Def Leppard was clearly and deservedly the headliner, but both openers certainly had fans thrilled to find them in Spokane. Styx was sort of the oddball of the bill, given their more poppy and prog-rock inclinations than the other two bands, but they got a lot of love from the audience as they ran through songs like "The Grand Illusion," "Too Much Time On My Hands," "Lady" and "Come Sail Away" during their hour on stage. 

Kicking things off a few minutes before the announced 7 pm start time was Tesla, and the Sacramento crew remains a gem, albeit an under-appreciated one. They were unfairly lumped in to the "hair-metal" scene back in the '80s, but their songs like "Hang Tough" and "Heaven's Trail (No Way Out)" have a complexity not many of the hair bands on the Sunset Strip could match. Wednesday night, both those songs sounded great, as did "Love Song," "Little Suzi" and the band's acoustic-driven hit cover of "Signs." 

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Need to know morning news

Posted By on Thu, Oct 1, 2015 at 8:43 AM

You can now legally purchase pot in Oregon.
  • You can now legally purchase pot in Oregon.

A temporary Spokane police ombudsman has been named.

Last night, the Spokane police ombudsman commission unanimously offered a four-month temporary police ombudsman position to former Florida Department of Law Enforcement supervisor Robert Breeden, despite concerns of his background. Breeden has not yet accepted or declined the appointment. (Spokesman-Review/Inlander)

Oregonians can now purchase pot legally in their state.
Folks 21 and over can buy up to a quarter-ounce of dried flowers from more than 200 medical marijuana dispensaries statewide, and people are celebrating. (The Oregonian)

Bernie Sanders raised nearly as much money as Hillary Clinton’s campaign.
Sanders' growing campaign, which packed out arenas this summer, raised $26 million in the third quarter, his team reported, while Clinton’s raised $28 million.

Hurricane Joaquin batters the Bahamas, could hit the East Coast this weekend.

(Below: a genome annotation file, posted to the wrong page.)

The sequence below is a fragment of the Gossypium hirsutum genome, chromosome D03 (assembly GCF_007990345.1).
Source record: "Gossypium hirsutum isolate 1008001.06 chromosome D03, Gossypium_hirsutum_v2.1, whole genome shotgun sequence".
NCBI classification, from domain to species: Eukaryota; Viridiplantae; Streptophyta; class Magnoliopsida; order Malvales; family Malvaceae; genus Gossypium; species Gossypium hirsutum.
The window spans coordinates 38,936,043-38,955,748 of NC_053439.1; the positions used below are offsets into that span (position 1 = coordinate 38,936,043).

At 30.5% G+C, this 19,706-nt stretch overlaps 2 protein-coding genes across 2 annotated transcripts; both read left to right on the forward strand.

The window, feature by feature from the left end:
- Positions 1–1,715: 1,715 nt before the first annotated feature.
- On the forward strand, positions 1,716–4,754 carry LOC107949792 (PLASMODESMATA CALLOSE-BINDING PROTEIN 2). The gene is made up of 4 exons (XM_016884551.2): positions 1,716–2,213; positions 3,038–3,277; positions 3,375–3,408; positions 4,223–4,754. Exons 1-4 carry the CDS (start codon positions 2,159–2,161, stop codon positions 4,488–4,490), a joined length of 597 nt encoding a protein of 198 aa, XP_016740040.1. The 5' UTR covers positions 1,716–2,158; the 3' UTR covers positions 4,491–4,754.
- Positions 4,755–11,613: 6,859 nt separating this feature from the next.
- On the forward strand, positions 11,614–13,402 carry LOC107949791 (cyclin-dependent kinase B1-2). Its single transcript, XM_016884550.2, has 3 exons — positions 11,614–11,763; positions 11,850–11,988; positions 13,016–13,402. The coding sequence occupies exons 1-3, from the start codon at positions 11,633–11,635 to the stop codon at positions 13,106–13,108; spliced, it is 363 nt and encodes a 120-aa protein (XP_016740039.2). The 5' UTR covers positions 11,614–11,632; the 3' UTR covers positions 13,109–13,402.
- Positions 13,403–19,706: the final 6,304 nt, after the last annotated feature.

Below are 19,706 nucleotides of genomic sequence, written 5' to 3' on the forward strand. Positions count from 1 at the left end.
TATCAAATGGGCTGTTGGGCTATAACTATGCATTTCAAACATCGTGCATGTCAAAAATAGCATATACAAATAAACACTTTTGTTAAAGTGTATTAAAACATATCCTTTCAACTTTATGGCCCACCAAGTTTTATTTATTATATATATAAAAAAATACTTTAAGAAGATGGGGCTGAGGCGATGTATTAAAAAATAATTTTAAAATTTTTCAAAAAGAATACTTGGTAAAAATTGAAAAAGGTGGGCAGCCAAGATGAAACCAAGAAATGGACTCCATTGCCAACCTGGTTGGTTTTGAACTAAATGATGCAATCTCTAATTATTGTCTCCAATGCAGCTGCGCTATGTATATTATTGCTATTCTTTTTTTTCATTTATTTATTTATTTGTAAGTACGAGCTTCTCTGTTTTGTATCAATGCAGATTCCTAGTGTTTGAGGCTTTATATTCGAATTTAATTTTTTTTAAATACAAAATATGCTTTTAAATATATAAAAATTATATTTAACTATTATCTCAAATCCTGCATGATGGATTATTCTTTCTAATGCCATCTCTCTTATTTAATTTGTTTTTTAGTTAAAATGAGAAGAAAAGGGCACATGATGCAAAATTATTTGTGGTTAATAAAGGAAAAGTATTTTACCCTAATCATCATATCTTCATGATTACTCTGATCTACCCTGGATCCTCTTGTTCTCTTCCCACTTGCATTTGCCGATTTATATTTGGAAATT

Already East Coasters are feeling the effects of Hurricane Joaquin with rain, and this weekend the National Hurricane Center says weather could worsen. Meanwhile, heavy rain and 100-mile-per-hour high winds pounded the Bahamas today. Hurricane Joaquin is currently a Category 3 storm. 

Yelp for people?
You can already rate your experience doing pretty much everything online; why not rate an interaction with a friend, enemy or lover? An app called Peeple, set to launch in November, would allow users to rate others with a one- to five-star rating. And you can’t opp out.

Tonight's Death Cab For Cutie show at the INB Performing Arts Center was postponed to December, but here's a little something to hold you over in the meantime. 

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Wednesday, September 30, 2015

Police Ombudsman Commission to make a decision tonight

Posted By on Wed, Sep 30, 2015 at 3:24 PM

The Office of Police Ombudsman Commission meets tonight at 7 pm in City Council chambers to discuss whether or not to hire one of the three final candidates. 

The Commission has a few options: 

1. Pick one of the three candidates. To read more about each candidate, click here. We took a more in-depth look at one of the candidates, Allen Huggins. To read that report, click here. The Spokesman-Review did the same thing for candidate Robert Breeden. To read that report, click here

The third candidate's resume is available here.

2. Decide that they need more information on each candidate. Commission chair Deb Conklin says that might mean sending someone to one of or each of the respective cities to do a more thorough background investigation. We wrote about what Conklin says are the inadequacies of the selection process earlier this month. 

3. Tell the search committee to start over, send three more names. 

Stay tuned, we'll update this post after the meeting. 
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We've almost arrived at Back to the Future II day

Posted By on Wed, Sep 30, 2015 at 2:20 PM


Anyone worth their weight in celluloid knows that October 21, 2015, was the date that Marty McFly traveled to in Back to the Future II to help his future son stay out of trouble. And of course he effed things up royally by trying to buy a sports almanac and take it back to pre-Draft Kings 1985 to rake in some sweet cash for Jeeps and amplifiers and stuff. But I digress.